Does Your Workplace Have UGRs?

November 4, 2020

Most of us have been to a meeting where, upon conclusion, the real meetings begin. Typically, people reconvene in smaller groups to canvass a range of issues that can include displeasure at a decision that has been made, lamenting the attitudes of one or more people who were at the meeting, or planning a strategy to work around a particular outcome.

It’s often the case that those most vocal after the meeting are least likely to have spoken up during the meeting.

So what’s causing this?

We propose that it is the UGRs – or unwritten ground rules – that drive people’s behaviour in organisations. UGRs are defined as people’s perceptions of ‘this is the way we do things around here’.

Sample UGRs we have observed in the workplace include:

  • At our meetings it isn’t worth complaining as we know nothing will get done
  • The only time anyone gets spoken to by the boss is when something is wrong
  • The company talks about the importance of service, but we know they don’t really mean it, so we don’t have to worry about it

UGRs such as these drive people’s behaviour yet paradoxically, they are seldom talked about openly. It is the UGRs in a company that constitute its culture.

Because UGRs are seldom talked about openly, there is a very real risk that their existence can be left to chance. Evidence of this can be seen in corridor talk such as ‘If only Bob would leave, we’d be OK’, or ‘We’re so lucky to have a great team’.

Leaders either cause or allow UGRs to exist. In staying silent when party to a conversation where people are sharing negative gossip about another employee, a leader is sanctioning a UGRs such as ‘Around here, it’s OK to talk badly about people in their absence’. A leader who talks badly about complaining customers is causing a UGRs such as ‘Around here, complaining customers aren’t to be treated seriously’.

At the very least, leaders need to be aware of the UGRs they are accepting or creating. Even better, they need to become aware of the prevailing UGRs with a view to shifting the culture to ensure the organisation’s future success.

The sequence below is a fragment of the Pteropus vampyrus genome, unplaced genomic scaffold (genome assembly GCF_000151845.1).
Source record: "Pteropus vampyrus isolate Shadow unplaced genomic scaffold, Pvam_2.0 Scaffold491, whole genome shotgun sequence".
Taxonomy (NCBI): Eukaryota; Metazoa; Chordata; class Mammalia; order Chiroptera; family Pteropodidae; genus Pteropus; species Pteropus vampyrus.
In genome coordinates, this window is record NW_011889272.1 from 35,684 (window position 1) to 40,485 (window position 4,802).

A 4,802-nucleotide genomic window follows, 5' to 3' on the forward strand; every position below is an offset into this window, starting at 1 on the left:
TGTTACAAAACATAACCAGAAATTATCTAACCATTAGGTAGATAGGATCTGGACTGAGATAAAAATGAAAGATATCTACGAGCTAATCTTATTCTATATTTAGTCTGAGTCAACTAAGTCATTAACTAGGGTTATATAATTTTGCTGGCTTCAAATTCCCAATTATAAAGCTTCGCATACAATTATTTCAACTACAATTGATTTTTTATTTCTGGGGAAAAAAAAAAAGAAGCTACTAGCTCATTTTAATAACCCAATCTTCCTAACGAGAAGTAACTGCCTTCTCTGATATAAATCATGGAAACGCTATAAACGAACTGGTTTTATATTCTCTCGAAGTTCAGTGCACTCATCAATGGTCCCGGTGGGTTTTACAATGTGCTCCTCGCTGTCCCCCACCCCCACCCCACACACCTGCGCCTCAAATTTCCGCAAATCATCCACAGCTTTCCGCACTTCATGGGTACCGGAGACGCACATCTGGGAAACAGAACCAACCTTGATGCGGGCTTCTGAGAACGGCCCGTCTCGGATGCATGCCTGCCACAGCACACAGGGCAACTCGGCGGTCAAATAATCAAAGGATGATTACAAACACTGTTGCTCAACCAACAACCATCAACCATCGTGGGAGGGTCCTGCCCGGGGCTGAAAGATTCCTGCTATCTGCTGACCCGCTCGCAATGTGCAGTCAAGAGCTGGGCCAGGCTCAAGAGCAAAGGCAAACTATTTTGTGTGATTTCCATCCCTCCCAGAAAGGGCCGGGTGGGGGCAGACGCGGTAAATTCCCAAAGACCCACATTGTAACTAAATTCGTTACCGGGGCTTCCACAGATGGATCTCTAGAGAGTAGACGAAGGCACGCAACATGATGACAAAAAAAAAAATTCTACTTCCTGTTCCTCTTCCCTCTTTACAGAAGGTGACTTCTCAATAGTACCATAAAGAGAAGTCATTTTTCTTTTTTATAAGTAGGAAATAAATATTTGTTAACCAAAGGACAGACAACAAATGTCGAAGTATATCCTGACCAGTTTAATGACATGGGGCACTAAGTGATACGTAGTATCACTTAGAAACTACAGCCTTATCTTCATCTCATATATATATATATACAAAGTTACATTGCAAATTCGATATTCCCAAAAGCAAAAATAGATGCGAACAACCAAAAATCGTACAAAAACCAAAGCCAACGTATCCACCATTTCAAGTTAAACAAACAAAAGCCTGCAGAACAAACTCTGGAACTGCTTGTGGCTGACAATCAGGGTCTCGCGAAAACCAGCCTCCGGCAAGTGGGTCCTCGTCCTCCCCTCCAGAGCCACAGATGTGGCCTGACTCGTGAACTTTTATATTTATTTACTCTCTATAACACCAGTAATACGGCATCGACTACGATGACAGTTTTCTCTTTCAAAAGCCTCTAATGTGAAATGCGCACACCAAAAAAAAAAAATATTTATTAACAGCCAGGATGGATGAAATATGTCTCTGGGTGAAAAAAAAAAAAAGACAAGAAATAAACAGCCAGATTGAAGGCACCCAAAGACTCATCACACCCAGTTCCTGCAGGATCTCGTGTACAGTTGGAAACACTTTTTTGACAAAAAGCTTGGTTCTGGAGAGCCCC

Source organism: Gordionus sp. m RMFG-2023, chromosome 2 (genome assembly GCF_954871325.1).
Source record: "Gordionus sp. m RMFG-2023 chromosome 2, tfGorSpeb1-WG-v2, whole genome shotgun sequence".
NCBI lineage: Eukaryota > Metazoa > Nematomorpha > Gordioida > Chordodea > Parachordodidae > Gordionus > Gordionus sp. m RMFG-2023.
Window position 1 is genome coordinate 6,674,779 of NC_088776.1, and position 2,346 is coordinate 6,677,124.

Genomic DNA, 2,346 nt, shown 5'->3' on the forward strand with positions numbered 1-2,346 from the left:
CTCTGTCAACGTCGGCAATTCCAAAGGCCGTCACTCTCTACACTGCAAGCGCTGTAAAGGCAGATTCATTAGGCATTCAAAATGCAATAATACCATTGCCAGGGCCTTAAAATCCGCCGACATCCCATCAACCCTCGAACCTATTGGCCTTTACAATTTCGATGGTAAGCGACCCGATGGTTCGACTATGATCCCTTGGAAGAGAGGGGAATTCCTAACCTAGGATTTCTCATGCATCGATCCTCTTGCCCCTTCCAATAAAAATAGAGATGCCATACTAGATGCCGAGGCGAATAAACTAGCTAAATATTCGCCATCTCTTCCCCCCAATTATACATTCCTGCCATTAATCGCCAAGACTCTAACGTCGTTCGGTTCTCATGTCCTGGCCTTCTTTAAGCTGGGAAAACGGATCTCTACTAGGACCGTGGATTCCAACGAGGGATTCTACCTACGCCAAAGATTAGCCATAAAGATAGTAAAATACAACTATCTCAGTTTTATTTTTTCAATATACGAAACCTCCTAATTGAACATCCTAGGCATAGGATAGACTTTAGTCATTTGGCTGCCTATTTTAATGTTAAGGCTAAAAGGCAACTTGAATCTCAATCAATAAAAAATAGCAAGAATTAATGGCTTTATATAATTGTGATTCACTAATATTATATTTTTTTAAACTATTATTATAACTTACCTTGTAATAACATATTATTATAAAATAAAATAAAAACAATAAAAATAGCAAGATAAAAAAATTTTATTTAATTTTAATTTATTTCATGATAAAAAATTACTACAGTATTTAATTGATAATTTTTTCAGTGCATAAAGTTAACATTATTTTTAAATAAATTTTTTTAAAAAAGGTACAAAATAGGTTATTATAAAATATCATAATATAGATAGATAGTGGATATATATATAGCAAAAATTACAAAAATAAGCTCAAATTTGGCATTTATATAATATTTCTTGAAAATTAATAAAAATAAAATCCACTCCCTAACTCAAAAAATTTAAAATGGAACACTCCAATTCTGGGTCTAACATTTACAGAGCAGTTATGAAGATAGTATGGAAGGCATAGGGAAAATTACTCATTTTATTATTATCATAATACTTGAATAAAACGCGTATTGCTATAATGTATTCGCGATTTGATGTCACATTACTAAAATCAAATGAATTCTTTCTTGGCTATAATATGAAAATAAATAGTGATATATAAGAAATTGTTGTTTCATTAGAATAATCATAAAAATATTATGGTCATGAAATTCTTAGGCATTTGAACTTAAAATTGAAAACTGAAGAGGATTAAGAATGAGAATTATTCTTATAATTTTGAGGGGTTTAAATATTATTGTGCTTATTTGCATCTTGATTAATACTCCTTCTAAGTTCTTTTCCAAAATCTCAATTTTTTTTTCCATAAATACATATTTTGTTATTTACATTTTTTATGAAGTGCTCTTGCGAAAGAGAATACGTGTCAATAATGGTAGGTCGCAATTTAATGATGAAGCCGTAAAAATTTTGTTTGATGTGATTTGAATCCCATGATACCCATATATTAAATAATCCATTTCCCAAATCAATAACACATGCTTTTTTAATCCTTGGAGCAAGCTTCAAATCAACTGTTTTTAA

How can leaders tune-in to the prevailing UGRs? One approach – called a UGRs Stock Take – invites people to complete the sentence to what we call ‘lead-in sentences’ linked to cultural attributes important to the organisation’s future success.

In a medical supplies company we worked with, here are some of the responses we received to the lead-in sentence: Around here, being open and honest gets you…

  • Frowned upon. They say they want to hear it, but if it’s negative, it is not welcomed
  • Let’s just say it doesn’t help you make friends. Some people take it personally and backstab. Not often are we heard. Not everyone is honest and some actually border on underhanded.
  • Into trouble at times. You have to play the game to get ahead!

The following are from people in the same company in response to a lead-in sentence of: Around here, when an internal customer complains…

  • It has to be fixed immediately. Unfortunately, internal customers do not have patient outcomes in the forefront of their mind.
  • Generally complain about them and say they don’t understand what we do
  • People don’t want to listen, unless it’s sales.

It can be argued that leaving culture to chance is an abrogation of leadership responsibility given the impact that culture has on individual and collective performance. That means the UGRs within an organisations need to be focused upon.

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